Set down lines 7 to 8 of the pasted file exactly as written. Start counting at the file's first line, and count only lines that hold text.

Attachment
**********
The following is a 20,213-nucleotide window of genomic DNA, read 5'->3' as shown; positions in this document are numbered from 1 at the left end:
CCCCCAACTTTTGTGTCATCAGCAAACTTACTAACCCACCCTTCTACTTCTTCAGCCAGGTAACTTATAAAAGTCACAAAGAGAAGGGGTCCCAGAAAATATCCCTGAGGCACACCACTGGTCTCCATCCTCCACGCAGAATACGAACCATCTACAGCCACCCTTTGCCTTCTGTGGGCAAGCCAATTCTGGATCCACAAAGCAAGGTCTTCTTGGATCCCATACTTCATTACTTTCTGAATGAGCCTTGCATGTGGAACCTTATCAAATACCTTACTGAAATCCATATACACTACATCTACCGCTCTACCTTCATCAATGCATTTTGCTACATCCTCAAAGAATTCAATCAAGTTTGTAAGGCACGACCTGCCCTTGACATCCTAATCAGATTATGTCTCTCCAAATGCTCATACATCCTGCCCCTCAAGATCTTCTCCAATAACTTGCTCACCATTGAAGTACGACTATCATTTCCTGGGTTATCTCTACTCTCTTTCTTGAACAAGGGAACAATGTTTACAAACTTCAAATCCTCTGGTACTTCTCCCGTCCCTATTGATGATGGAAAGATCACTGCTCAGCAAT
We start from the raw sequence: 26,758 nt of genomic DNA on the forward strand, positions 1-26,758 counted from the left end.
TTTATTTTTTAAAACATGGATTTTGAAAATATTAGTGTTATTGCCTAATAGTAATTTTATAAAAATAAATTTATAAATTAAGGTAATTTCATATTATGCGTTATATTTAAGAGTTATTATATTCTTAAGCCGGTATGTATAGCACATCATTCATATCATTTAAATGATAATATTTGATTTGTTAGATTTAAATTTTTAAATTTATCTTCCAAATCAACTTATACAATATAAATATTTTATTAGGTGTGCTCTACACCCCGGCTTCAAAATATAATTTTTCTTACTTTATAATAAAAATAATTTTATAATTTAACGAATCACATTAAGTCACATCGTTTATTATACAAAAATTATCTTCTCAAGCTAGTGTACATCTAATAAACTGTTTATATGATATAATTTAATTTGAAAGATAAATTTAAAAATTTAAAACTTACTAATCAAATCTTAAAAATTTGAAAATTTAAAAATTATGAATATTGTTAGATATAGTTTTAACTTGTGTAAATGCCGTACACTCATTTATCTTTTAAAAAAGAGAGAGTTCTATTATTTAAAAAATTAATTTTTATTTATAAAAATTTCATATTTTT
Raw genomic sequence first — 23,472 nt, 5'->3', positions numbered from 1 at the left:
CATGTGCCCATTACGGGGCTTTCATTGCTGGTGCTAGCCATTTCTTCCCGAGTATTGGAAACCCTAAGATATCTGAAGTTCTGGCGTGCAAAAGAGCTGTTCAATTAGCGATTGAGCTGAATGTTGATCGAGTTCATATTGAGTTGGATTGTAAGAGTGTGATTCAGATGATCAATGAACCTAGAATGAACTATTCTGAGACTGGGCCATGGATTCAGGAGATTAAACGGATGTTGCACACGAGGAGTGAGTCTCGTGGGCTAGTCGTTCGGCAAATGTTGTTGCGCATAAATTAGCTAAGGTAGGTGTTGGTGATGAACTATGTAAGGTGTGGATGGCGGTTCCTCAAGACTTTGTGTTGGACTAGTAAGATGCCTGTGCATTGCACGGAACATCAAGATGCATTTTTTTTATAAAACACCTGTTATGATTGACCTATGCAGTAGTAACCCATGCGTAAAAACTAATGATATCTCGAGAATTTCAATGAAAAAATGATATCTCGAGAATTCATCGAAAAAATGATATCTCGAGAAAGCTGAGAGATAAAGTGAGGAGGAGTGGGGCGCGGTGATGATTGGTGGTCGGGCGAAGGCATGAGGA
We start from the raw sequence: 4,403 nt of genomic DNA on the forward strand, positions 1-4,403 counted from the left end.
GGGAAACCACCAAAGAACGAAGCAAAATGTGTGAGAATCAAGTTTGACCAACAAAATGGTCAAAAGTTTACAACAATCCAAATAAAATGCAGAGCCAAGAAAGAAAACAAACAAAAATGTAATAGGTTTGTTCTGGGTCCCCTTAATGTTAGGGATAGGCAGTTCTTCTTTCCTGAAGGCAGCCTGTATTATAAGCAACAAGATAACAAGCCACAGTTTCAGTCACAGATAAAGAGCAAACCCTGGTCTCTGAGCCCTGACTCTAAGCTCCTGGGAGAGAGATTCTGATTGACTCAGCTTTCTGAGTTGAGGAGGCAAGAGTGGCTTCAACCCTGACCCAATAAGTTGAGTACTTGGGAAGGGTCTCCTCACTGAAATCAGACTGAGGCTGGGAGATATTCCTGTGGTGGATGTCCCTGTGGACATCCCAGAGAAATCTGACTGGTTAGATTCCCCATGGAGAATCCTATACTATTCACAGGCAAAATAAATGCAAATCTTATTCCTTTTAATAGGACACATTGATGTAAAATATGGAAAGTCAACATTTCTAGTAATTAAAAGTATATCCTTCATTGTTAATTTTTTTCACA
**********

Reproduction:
We start from the raw sequence: 4,403 nt of genomic DNA on the forward strand, positions 1-4,403 counted from the left end.
GGGAAACCACCAAAGAACGAAGCAAAATGTGTGAGAATCAAGTTTGACCAACAAAATGGTCAAAAGTTTACAACAATCCAAATAAAATGCAGAGCCAAGAAAGAAAACAAACAAAAATGTAATAGGTTTGTTCTGGGTCCCCTTAATGTTAGGGATAGGCAGTTCTTCTTTCCTGAAGGCAGCCTGTATTATAAGCAACAAGATAACAAGCCACAGTTTCAGTCACAGATAAAGAGCAAACCCTGGTCTCTGAGCCCTGACTCTAAGCTCCTGGGAGAGAGATTCTGATTGACTCAGCTTTCTGAGTTGAGGAGGCAAGAGTGGCTTCAACCCTGACCCAATAAGTTGAGTACTTGGGAAGGGTCTCCTCACTGAAATCAGACTGAGGCTGGGAGATATTCCTGTGGTGGATGTCCCTGTGGACATCCCAGAGAAATCTGACTGGTTAGATTCCCCATGGAGAATCCTATACTATTCACAGGCAAAATAAATGCAAATCTTATTCCTTTTAATAGGACACATTGATGTAAAATATGGAAAGTCAACATTTCTAGTAATTAAAAGTATATCCTTCATTGTTAATTTTTTTCACA